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Data Science

The Task Force:

Bean, Rachel Astronomy
Brachman, Ron Jacobs Technion-Cornell Institute
Clark, Andrew Molecular Biology and Genetics
Cornwell, Ben Sociology
Easley, David Economics
Enns, Peter Government
Gore, Michael Integrative Plant Sciences
Hooker, Giles Biological Statistics and Computational Biology
Joachims, Thorsten Computer Science and Information Science
Kleinberg, Jon Computer Science and Information Science
Liaukonyte, Jura Applied Economics and Management
Liivak, Oskar Law
Linster, Christiane Neurobiology and Behavior
Osofsky, Steven Population Medicine and Diagnostic Sciences
Pathak, Jyotishman Weill Department of Medicine
Shmoys, David Operations Research and Information Engineering
Wagner, Aaron Electrical and Computer Engineering
Weinstein, Harel Weill Department of Medicine
Wells, Marty Biological Statistics and Computational Biology
Wittich, Peter Physics

The Charge:

  1. What organization, structure, leadership or mechanisms will create a robust and inclusive academic research environment for data science that facilitates recruitment and success of the most promising scholars in the emerging discipline, effectively connects faculty working across the spectrum of discovery through application in data science, enhances the potential for external funding, and provides an effective platform for educational efforts? For example, should we have a Graduate Field of Data Science? Should there be a Data Science Institute? If so, how should it be funded? Should we consider changes in our current department structure?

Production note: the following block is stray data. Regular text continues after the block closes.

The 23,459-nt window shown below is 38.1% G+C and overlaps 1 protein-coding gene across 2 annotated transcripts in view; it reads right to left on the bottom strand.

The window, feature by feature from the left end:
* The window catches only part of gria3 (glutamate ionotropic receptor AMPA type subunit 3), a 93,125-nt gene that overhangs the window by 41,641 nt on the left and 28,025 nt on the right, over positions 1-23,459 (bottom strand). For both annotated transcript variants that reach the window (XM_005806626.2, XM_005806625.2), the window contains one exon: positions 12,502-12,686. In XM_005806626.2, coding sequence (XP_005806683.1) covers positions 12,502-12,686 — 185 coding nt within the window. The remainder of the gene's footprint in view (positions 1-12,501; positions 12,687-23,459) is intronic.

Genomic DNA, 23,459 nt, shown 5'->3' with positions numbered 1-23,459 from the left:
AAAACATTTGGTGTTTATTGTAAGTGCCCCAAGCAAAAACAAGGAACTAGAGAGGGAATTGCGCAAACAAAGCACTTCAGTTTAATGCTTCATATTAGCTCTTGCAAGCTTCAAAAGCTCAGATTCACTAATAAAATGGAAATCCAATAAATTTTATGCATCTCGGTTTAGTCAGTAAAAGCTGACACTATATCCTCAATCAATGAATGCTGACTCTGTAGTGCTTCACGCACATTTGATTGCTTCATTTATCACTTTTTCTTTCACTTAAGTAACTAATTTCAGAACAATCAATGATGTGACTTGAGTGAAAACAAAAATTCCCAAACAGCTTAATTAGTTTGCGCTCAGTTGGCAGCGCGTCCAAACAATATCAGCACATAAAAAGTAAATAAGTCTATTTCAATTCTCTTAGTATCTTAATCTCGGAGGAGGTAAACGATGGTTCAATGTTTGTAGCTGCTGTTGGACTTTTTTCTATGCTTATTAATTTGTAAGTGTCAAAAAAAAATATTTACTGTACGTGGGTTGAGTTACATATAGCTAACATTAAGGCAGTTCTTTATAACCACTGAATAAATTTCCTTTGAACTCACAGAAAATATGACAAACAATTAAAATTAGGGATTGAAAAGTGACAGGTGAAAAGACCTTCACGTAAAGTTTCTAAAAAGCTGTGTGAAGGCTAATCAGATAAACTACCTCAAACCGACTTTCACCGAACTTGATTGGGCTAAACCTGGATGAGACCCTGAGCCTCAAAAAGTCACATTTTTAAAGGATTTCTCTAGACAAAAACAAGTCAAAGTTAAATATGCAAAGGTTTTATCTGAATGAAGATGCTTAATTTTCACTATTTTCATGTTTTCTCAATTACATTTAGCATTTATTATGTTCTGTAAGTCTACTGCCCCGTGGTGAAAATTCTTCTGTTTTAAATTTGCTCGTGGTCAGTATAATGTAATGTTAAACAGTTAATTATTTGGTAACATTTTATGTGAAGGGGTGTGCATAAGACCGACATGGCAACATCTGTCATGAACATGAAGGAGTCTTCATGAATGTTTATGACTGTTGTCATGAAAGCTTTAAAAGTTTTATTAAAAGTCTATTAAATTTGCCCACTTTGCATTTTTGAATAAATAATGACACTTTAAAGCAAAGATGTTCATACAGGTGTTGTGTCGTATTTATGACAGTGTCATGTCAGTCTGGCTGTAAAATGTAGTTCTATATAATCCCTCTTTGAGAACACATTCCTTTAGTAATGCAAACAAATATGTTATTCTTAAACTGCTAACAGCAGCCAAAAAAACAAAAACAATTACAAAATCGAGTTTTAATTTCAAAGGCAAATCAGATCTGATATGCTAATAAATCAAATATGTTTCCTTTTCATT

2.  Cornell has a number of units that already engage with and support data science across the university, including the Cornell Center for Advanced Computing (CAC), the Bioinformatics Facility within the Institute of Biotechnology, the Research Data Management Service Group (RDMSG), the Cornell Statistical Consulting Unit (CSCU), the Cornell Institute for Social and Economic Research (CISER), and the Survey Research Institute (SRI), among others. In this context, do we have the right organizational structure and capabilities to achieve the goals set forth above? Are support systems appropriate for the research communities seeking to access data analysis?
  3. How can we advance data science educational programs at the undergraduate, masters, and Ph.D. levels in the most effective way?
  4. Should Cornell focus on building specific areas of data science in which we can most easily achieve a competitive advantage relative to our peers due to existing strengths at the university? If so, which areas are most promising?
  5. Are there ways to organize our recruitment efforts so as to enhance the interactions and collaborations of faculty that are recruited to Cornell in the discovery and application domains?